Drinking motives, drinking restraint and drinking behaviour among young adults

Michael Lyvers*, Penelope Hasking, Riana Hani, Madolyn Rhodes, Emily Trew

*Corresponding author for this work

Research output: Contribution to journalArticleResearchpeer-review

78 Citations (Scopus)
206 Downloads (Pure)


Motives to drink alcohol are widely thought to be the proximal cognitive factors involved in the decision to consume alcohol beverages. However it has also been argued that the ability to restrain drinking may be a more proximal predictor of drinking behaviour. The current study aimed to examine the relationships between drinking motives, drinking restraint and both alcohol consumption and alcohol-related problems in a sample of young adults. A sample of 221 young adults (aged 17-34 years) completed self-report measures assessing drinking behaviour, motives for drinking and drinking restraint. Multiple regression analyses revealed that coping, enhancement and social motives were related to alcohol consumption and alcohol-related problems, while Cognitive and Emotional Preoccupation with drinking was related to all criterion variables. Further, the relationship between coping motives and drinking behaviour was mediated by preoccupation with drinking. The results are discussed in light of the roles of drinking motives and drinking restraint in risky drinking among young people, and implications for prevention and early intervention are presented.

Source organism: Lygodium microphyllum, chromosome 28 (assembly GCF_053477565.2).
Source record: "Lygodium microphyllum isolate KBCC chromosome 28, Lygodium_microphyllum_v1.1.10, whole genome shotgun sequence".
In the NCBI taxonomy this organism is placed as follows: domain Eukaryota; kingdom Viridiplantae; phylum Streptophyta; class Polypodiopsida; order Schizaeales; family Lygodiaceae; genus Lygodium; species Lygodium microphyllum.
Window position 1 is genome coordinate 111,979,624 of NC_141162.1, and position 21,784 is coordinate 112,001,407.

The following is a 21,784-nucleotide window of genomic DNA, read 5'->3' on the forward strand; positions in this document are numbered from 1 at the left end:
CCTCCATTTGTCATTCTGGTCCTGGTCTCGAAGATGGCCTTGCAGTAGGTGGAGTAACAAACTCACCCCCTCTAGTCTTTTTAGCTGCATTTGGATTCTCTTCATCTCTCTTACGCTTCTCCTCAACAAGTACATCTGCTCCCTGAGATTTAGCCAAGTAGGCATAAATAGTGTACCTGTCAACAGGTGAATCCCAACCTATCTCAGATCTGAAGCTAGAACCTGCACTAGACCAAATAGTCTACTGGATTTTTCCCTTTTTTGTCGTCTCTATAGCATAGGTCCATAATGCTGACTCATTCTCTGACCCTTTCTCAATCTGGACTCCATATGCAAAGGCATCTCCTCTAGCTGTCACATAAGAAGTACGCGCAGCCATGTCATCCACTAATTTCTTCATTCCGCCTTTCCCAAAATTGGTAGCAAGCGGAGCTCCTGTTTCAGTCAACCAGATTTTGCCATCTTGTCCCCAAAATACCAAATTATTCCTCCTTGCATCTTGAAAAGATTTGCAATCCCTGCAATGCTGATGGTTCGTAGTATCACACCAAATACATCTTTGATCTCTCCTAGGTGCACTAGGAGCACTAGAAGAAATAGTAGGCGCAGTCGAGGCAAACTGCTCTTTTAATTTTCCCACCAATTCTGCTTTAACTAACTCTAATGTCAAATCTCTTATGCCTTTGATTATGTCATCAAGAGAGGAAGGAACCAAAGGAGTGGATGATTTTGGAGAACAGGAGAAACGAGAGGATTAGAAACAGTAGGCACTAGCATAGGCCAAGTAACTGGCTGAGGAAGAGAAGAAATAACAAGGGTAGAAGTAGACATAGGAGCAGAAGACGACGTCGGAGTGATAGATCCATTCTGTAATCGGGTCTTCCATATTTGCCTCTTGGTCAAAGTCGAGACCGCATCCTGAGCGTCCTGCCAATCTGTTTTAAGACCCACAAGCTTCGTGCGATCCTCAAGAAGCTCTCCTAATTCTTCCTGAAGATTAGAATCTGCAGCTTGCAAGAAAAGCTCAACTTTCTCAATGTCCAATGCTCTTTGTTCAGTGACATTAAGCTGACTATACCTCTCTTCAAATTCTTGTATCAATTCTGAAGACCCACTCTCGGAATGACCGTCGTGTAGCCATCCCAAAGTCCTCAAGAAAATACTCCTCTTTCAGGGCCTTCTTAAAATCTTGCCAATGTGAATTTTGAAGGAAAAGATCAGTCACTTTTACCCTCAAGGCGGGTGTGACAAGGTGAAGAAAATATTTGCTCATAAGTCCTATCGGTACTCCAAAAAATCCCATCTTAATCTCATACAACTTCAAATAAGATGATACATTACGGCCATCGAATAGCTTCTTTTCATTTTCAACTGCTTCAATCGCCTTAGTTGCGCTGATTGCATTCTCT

Original languageEnglish
Pages (from-to)116-122
Number of pages7
JournalAddictive Behaviors
Issue number2
Publication statusPublished - Feb 2010


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